Birds need toy variety to keep from being bored

Posted: Sunday, June 29, 2003

Birds, like people, need stimulation. Sitting day in and day out in the same environment without any change can be monotonous to our feathered friends. They need change, stimulation and a chance to exercise their bodies and minds.

Bored birds become unhealthy birds. Some may grow obese or ill from lack of exercise. Others may become aggressive to their cage mates or human care givers out of frustration from being bored. Some will chronically pluck their feathers, or further injure or mutilate themselves.

Socializing and spending time with your bird is the best way to keep it cheerful, but with jobs, school and other responsibilities, it's just not possible to be with a pet bird every minute of the day.

That's where toys come in. Just as with dogs and cats, there are a variety of toys on the market designed to keep birds happy and healthy.

There are also many items birds can play with that don't require purchasing because they may already be around the house. Most birds love anything they can shred, such as cardboard boxes, paper bags, empty paper towel rolls and old phone books.

Rope is always a hit, and usually the bigger the bird the more they like it. Rope can be knotted, hung or tied across the cage to form a ladder or bridge. Just be certain the rope is made of natural and not synthetic materials.

Tennis balls are fun for birds to play with. Some of the bigger bird species can even be taught to retrieve balls, just like a dog playing fetch.

Blocks of wood in various sizes and shapes can be stimulating for birds to manipulate and gnaw on. Ensure that all wood hasn't been chemically treated.

Oak and cedar should be avoided due to their natural oils, which are often toxic to birds. Check with your veterinarian if uncertain about which woods to use.

Natural foods can be fun toys for birds, as well as a tasty treat. Corn on the cob with the husk left on can lead to hours of activity.

Cubed fruit and vegetables can be hidden around the cage or in some of the previously mentioned items like paper bags. Seed balls and fresh nutshells can also be used to a add a little variety to a bird's daily routine.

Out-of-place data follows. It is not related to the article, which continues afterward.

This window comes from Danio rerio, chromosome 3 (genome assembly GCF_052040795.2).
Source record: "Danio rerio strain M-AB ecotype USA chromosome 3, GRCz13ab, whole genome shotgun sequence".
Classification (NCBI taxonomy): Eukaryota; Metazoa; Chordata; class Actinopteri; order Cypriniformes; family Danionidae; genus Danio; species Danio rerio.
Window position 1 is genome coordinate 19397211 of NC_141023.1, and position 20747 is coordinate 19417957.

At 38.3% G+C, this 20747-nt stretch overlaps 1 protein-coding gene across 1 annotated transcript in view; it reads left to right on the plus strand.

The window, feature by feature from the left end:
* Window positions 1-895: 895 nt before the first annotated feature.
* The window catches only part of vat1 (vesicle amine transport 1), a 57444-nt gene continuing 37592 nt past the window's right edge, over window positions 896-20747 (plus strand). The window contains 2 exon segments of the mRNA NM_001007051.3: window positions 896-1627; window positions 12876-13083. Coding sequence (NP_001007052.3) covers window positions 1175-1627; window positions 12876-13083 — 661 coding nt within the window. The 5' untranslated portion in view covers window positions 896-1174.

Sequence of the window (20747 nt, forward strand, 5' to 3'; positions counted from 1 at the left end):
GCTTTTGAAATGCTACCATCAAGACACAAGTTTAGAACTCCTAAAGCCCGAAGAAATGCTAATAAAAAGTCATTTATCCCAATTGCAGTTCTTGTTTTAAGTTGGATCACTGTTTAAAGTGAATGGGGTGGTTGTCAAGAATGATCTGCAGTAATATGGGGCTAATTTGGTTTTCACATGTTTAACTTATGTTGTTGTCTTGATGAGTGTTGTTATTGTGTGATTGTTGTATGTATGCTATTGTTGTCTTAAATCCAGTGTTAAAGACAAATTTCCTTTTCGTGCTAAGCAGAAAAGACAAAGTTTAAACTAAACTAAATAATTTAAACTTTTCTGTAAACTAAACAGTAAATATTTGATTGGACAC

Plastic baby toys also make great bird toys, so long as they cannot be broken.

With any toy, avoid items that can be toxic, broken, swallowed or catch a bird's tongue, beak or toes causing injury. Stay away from things with tiny parts such as beads or small rings.

When putting a toy in with a bird, think about how it will be attached to the cage, because connectors can be more deadly then some toys.

Key rings and spring loaded snaps or clips should never be used for fear of injury or ingestion of parts. Quick links, also called C-bolts, found in most hardware stores are much safer.

Avoid strings or loops of material that a bird could become tangled in or get its head through.

Remember that a bird will eventually become bored with even the best toys if they are always accessible. Try rotating toys, giving a bird just one or two items, and then not the same toys for a few days to a few weeks.

You can also rearrange cage furnishing by putting in more perches and branches and varying the size and location of the material used.

Joseph Robertia, is a reporter for the Peninsula Clarion. He has worked with wildlife and domestic animals for more than 10 years as a veterinary technician, a zoo keeper, and most recently as a zoologist for the Wildlife Conservation Society. He welcomes any pet-related questions or story ideas, but please none of a veterinary nature. Ideas and questions can be sent to his attention by email at

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